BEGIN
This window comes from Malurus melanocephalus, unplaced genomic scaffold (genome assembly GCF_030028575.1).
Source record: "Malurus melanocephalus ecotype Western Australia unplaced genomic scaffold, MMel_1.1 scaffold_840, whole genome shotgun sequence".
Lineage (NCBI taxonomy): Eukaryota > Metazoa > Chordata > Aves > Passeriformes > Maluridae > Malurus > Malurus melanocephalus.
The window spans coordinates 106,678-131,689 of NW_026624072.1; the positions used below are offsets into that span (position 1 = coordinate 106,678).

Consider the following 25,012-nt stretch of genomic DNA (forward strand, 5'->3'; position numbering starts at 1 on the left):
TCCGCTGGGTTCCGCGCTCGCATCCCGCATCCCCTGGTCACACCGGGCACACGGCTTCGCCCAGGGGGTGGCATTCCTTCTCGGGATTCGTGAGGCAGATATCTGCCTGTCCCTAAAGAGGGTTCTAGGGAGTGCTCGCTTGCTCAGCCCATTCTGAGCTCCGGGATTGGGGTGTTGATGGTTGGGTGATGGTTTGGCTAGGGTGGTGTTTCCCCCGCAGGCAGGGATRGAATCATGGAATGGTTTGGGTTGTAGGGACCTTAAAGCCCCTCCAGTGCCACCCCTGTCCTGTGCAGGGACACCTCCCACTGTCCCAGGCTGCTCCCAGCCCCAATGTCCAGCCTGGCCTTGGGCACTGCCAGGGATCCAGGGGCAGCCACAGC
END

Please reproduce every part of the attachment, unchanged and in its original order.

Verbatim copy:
This window comes from Malurus melanocephalus, unplaced genomic scaffold (genome assembly GCF_030028575.1).
Source record: "Malurus melanocephalus ecotype Western Australia unplaced genomic scaffold, MMel_1.1 scaffold_840, whole genome shotgun sequence".
Lineage (NCBI taxonomy): Eukaryota > Metazoa > Chordata > Aves > Passeriformes > Maluridae > Malurus > Malurus melanocephalus.
The window spans coordinates 106,678-131,689 of NW_026624072.1; the positions used below are offsets into that span (position 1 = coordinate 106,678).

Consider the following 25,012-nt stretch of genomic DNA (forward strand, 5'->3'; position numbering starts at 1 on the left):
TCCGCTGGGTTCCGCGCTCGCATCCCGCATCCCCTGGTCACACCGGGCACACGGCTTCGCCCAGGGGGTGGCATTCCTTCTCGGGATTCGTGAGGCAGATATCTGCCTGTCCCTAAAGAGGGTTCTAGGGAGTGCTCGCTTGCTCAGCCCATTCTGAGCTCCGGGATTGGGGTGTTGATGGTTGGGTGATGGTTTGGCTAGGGTGGTGTTTCCCCCGCAGGCAGGGATRGAATCATGGAATGGTTTGGGTTGTAGGGACCTTAAAGCCCCTCCAGTGCCACCCCTGTCCTGTGCAGGGACACCTCCCACTGTCCCAGGCTGCTCCCAGCCCCAATGTCCAGCCTGGCCTTGGGCACTGCCAGGGATCCAGGGGCAGCCACAGC